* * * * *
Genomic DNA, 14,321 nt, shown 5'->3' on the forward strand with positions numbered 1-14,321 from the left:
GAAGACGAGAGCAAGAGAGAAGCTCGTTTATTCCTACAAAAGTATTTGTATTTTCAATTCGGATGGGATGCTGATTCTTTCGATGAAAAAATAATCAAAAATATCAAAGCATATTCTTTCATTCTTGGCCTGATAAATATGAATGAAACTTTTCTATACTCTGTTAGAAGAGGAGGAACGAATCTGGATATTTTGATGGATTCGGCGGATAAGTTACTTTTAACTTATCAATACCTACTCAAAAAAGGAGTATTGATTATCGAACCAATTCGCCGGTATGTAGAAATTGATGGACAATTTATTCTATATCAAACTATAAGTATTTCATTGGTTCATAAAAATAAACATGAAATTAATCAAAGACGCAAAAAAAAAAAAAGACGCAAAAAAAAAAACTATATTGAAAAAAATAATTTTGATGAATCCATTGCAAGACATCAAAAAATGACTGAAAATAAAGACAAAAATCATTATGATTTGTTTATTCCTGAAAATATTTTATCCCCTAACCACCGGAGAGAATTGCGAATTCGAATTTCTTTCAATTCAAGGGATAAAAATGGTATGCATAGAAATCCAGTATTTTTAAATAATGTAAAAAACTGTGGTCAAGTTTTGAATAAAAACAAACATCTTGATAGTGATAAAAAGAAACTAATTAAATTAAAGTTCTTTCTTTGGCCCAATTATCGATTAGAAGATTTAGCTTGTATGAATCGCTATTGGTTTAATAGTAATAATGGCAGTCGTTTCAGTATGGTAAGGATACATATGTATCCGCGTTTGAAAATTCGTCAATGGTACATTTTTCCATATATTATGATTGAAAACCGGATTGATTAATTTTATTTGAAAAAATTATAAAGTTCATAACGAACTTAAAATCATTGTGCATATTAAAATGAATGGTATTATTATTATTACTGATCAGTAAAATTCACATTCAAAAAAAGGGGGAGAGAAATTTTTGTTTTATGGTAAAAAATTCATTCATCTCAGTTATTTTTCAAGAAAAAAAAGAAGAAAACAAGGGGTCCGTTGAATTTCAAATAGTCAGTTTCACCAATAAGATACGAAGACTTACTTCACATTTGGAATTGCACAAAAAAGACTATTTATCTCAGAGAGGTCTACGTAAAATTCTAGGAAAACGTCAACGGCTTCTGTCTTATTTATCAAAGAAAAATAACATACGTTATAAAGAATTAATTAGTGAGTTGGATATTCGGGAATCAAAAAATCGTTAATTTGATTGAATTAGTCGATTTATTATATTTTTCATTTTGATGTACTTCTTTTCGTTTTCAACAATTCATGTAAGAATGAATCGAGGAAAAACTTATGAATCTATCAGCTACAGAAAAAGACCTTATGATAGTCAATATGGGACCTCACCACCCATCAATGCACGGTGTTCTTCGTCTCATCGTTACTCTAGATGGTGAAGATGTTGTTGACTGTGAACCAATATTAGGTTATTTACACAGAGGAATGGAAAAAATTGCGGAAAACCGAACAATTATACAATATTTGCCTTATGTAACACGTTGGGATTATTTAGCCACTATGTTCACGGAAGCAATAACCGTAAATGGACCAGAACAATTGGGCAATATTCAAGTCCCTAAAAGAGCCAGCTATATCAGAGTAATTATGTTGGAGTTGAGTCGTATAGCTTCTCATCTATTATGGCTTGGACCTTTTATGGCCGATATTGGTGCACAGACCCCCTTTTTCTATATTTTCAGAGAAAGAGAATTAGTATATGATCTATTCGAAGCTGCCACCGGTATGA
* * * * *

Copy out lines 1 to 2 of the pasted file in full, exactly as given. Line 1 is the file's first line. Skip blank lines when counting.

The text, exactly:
Genomic DNA, 14,321 nt, shown 5'->3' on the forward strand with positions numbered 1-14,321 from the left:
GAAGACGAGAGCAAGAGAGAAGCTCGTTTATTCCTACAAAAGTATTTGTATTTTCAATTCGGATGGGATGCTGATTCTTTCGATGAAAAAATAATCAAAAATATCAAAGCATATTCTTTCATTCTTGGCCTGATAAATATGAATGAAACTTTTCTATACTCTGTTAGAAGAGGAGGAACGAATCTGGATATTTTGATGGATTCGGCGGATAAGTTACTTTTAACTTATCAATACCTACTCAAAAAAGGAGTATTGATTATCGAACCAATTCGCCGGTATGTAGAAATTGATGGACAATTTATTCTATATCAAACTATAAGTATTTCATTGGTTCATAAAAATAAACATGAAATTAATCAAAGACGCAAAAAAAAAAAAAGACGCAAAAAAAAAAACTATATTGAAAAAAATAATTTTGATGAATCCATTGCAAGACATCAAAAAATGACTGAAAATAAAGACAAAAATCATTATGATTTGTTTATTCCTGAAAATATTTTATCCCCTAACCACCGGAGAGAATTGCGAATTCGAATTTCTTTCAATTCAAGGGATAAAAATGGTATGCATAGAAATCCAGTATTTTTAAATAATGTAAAAAACTGTGGTCAAGTTTTGAATAAAAACAAACATCTTGATAGTGATAAAAAGAAACTAATTAAATTAAAGTTCTTTCTTTGGCCCAATTATCGATTAGAAGATTTAGCTTGTATGAATCGCTATTGGTTTAATAGTAATAATGGCAGTCGTTTCAGTATGGTAAGGATACATATGTATCCGCGTTTGAAAATTCGTCAATGGTACATTTTTCCATATATTATGATTGAAAACCGGATTGATTAATTTTATTTGAAAAAATTATAAAGTTCATAACGAACTTAAAATCATTGTGCATATTAAAATGAATGGTATTATTATTATTACTGATCAGTAAAATTCACATTCAAAAAAAGGGGGAGAGAAATTTTTGTTTTATGGTAAAAAATTCATTCATCTCAGTTATTTTTCAAGAAAAAAAAGAAGAAAACAAGGGGTCCGTTGAATTTCAAATAGTCAGTTTCACCAATAAGATACGAAGACTTACTTCACATTTGGAATTGCACAAAAAAGACTATTTATCTCAGAGAGGTCTACGTAAAATTCTAGGAAAACGTCAACGGCTTCTGTCTTATTTATCAAAGAAAAATAACATACGTTATAAAGAATTAATTAGTGAGTTGGATATTCGGGAATCAAAAAATCGTTAATTTGATTGAATTAGTCGATTTATTATATTTTTCATTTTGATGTACTTCTTTTCGTTTTCAACAATTCATGTAAGAATGAATCGAGGAAAAACTTATGAATCTATCAGCTACAGAAAAAGACCTTATGATAGTCAATATGGGACCTCACCACCCATCAATGCACGGTGTTCTTCGTCTCATCGTTACTCTAGATGGTGAAGATGTTGTTGACTGTGAACCAATATTAGGTTATTTACACAGAGGAATGGAAAAAATTGCGGAAAACCGAACAATTATACAATATTTGCCTTATGTAACACGTTGGGATTATTTAGCCACTATGTTCACGGAAGCAATAACCGTAAATGGACCAGAACAATTGGGCAATATTCAAGTCCCTAAAAGAGCCAGCTATATCAGAGTAATTATGTTGGAGTTGAGTCGTATAGCTTCTCATCTATTATGGCTTGGACCTTTTATGGCCGATATTGGTGCACAGACCCCCTTTTTCTATATTTTCAGAGAAAGAGAATTAGTATATGATCTATTCGAAGCTGCCACCGGTATGA